Local micro climate can have a significant effect to how often we get to enjoy clear skies. Our location inland gives us a drier climate with less rain or snowfall. Also the location by the vast Lake Inari helps us, as many times the weather fronts go around the lake. In the Nordic countries low pressure is common in the winter time and this causes a lot of rain and snowfall. These fronts most commonly approach Inari from the southwest but the Saariselkä ja Hammastunturi mountain ranges south of us often weaken the fronts and / or direct them towards the east, avoiding our area.
The short-term weather forecast is the most important factor on which Aurora activity we recommend to our guests. If the forecast predicts cloudy weather, we recommend taking part in an Aurora hunt by car. Our local safari company has experienced guides and our location at the crossroads gives your party the chance to easily head out to whichever direction seems most promising for clear skies.
If the weather in Inari will be clear, you can easily see the Northern Lights independently near the hotel areas. If your wish is especially to take great photographs of the Lights, we would recommend to join an Aurora Camp, which would be located in a light pollution free area and you can get some photo tips from the guides. All other Aurora programmes will also take you to a dark area and always include some other nice activity, for example snowshoeing and reindeer sleighing. Here you can see the Aurora activities available in our area and you can easily book them on the spot as well, when we have seen the weather forecasts.
In Finnish folklore the Northern Lights are born when a red fox brushes the lights with its fluffy tail onto to sky, and from this myth comes the Finnish name for Northern Lights, ‘the Fox Fires’. In Sami language Northern Lights are called ‘kuovsâkkâsah’ and emeritus professor for Sami languages Pekka Sammallahti believes that the name is connected to a local bird, the Siberian Jay, ‘kuovskâ’ in Inarisami language. This bird’s colourful feather coat and dashing movements resemble the reddish and lively Northern Lights. The Skolt Sami people have believed that the red Northern Lights have been born, when a mythical hero called Náinâs had a cut on his leg and the bled onto the sky.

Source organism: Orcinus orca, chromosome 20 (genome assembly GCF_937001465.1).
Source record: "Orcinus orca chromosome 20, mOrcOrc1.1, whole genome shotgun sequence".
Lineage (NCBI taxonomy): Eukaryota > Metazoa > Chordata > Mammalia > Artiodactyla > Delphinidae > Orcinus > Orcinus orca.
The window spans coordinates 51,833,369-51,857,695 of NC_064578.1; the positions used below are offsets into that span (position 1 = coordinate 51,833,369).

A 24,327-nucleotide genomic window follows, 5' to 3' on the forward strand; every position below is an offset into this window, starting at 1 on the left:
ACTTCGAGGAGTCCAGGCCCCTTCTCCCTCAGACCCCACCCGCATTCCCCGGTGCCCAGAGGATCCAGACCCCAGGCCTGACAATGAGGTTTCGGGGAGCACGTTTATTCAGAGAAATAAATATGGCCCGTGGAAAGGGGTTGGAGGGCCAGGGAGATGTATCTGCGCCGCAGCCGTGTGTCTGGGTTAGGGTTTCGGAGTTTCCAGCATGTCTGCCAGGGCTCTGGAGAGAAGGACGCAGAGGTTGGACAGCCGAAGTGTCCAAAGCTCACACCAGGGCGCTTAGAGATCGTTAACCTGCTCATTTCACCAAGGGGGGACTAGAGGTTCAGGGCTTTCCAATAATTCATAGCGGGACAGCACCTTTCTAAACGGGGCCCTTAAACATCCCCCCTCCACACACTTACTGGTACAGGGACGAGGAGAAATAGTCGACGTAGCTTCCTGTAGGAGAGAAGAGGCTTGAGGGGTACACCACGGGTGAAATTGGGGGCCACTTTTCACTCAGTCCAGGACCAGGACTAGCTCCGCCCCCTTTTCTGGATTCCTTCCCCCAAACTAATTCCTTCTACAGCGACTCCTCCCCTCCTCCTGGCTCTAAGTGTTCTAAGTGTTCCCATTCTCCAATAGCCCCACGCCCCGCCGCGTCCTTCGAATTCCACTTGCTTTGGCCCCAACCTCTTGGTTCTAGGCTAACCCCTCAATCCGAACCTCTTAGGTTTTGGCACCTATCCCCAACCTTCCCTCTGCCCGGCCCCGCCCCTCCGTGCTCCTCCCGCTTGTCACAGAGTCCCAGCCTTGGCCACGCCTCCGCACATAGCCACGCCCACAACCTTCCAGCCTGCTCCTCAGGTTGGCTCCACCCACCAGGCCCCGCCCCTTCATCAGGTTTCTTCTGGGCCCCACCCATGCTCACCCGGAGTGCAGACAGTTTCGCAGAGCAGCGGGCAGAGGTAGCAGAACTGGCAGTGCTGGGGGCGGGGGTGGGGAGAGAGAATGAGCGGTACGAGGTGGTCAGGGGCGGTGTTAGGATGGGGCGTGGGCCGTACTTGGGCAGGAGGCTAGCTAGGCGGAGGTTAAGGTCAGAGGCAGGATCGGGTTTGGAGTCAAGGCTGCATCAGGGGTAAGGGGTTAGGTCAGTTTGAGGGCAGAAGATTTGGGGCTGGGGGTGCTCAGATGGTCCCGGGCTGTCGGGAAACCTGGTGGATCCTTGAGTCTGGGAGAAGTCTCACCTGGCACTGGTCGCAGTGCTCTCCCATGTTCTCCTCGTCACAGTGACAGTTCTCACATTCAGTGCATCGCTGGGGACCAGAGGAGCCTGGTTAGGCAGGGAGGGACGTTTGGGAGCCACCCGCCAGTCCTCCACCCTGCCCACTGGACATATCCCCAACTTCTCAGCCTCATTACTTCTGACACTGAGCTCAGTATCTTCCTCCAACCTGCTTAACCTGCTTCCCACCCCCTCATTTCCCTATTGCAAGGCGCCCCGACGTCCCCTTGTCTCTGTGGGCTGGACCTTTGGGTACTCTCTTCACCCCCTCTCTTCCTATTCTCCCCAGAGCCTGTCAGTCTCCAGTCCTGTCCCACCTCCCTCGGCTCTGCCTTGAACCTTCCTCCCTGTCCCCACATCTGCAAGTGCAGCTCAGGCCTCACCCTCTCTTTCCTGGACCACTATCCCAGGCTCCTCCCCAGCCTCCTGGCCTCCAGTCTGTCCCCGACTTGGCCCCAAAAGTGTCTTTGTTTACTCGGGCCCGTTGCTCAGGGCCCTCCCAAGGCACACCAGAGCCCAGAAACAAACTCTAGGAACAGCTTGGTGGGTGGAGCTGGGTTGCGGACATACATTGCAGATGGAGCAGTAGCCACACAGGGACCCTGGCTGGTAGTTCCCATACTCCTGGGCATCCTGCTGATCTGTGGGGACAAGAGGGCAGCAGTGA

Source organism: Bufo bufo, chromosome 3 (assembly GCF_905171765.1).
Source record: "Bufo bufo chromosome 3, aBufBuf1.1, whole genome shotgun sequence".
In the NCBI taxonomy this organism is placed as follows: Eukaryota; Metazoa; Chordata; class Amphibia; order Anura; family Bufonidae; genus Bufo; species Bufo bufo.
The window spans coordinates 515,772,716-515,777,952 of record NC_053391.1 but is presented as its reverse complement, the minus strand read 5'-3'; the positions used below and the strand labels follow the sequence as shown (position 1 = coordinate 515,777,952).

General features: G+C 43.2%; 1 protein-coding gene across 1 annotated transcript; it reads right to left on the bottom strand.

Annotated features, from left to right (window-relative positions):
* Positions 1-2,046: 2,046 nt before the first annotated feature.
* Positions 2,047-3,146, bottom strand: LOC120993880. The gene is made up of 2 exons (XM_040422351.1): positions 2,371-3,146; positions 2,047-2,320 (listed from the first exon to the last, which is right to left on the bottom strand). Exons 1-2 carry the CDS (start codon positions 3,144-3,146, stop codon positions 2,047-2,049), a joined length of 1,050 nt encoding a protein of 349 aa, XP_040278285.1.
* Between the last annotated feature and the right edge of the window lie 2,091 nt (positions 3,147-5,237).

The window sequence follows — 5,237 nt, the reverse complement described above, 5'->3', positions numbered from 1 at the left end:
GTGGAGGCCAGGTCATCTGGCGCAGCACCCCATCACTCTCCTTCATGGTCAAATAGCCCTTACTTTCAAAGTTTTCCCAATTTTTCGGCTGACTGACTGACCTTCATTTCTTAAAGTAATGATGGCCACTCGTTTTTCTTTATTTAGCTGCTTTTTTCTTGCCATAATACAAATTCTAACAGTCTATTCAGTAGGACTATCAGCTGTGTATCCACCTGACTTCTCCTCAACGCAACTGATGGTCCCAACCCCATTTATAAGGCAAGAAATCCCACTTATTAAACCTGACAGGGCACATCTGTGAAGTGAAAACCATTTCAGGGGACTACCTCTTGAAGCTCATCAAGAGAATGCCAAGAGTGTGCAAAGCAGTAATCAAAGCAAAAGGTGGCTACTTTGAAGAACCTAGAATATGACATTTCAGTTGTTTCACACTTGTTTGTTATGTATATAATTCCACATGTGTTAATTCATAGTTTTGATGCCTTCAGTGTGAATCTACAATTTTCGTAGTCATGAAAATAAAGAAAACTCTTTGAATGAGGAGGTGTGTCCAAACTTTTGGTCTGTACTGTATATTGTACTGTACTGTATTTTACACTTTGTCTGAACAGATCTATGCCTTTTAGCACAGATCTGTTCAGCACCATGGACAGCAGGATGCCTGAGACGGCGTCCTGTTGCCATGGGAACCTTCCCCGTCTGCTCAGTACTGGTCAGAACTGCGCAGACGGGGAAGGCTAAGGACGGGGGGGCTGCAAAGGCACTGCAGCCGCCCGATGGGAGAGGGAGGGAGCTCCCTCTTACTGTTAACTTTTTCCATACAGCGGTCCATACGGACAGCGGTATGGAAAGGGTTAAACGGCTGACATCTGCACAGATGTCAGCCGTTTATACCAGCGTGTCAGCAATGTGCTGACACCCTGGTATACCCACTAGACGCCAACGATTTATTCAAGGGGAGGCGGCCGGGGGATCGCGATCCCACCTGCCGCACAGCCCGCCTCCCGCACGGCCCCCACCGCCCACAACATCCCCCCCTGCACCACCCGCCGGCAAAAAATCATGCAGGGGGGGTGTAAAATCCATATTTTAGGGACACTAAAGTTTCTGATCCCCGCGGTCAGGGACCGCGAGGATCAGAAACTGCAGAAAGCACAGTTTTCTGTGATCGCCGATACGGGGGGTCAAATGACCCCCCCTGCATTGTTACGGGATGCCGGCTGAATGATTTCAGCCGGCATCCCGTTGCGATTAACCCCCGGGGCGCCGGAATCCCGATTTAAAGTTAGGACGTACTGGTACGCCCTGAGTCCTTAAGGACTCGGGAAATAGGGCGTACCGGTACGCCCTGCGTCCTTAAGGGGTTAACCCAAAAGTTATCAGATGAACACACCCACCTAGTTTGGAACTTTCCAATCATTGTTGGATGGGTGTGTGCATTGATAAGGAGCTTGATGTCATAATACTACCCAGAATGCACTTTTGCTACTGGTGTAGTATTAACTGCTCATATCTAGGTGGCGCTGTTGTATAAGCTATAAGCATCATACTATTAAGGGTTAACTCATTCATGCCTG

In the northern areas there are quite a few traditional rules on how to behave with the Northern Lights. It is absolutely forbidden to tease them in any way, for example by whistling, as they will descend and snatch you up. At all occasions, your behaviour should be peaceful and quiet. Very often we do hear loud whoops of joy from outside, but never mind, we understand that while witnessing this great spectacle of nature, it is impossible to control it.
The Northern Lights have been researched from numerous different viewpoints. In recent years for example it has been researched if the Northern Lights make any sounds. Our father Reino has been telling stories how sometimes the Lights can make bangs or they may crackle and also sometimes he has smelled something burning while watching the Lights. Scientist have at least had observations of sounds originating in the Northern Lights.
Kaisu’s Northern Lights story:
I met my English husband-to-be Lee for the first time here in Inari in 1994, during a solar maximum. During the autumn we had seen many great displays of the Northern Lights but at that time the only tourists interested in them were the Japanese. Lee had travelled for a short break with his university friends to Lapland. After having arrived to Inari his friends started to watch tv. Lee thought that he hadn’t come all this way to watch the telly and headed outside from a nearby youth hostel. Almost immediately he saw a fantastic display of the Lights above Inari. It was so impressive, that he headed off to find a phone to call his family back in England. He noticed the triangular light sign for Kultahovi in the distance and headed that way. Inside he found a phone to use and behind the bar his future wife, I. And the rest is history as they say.”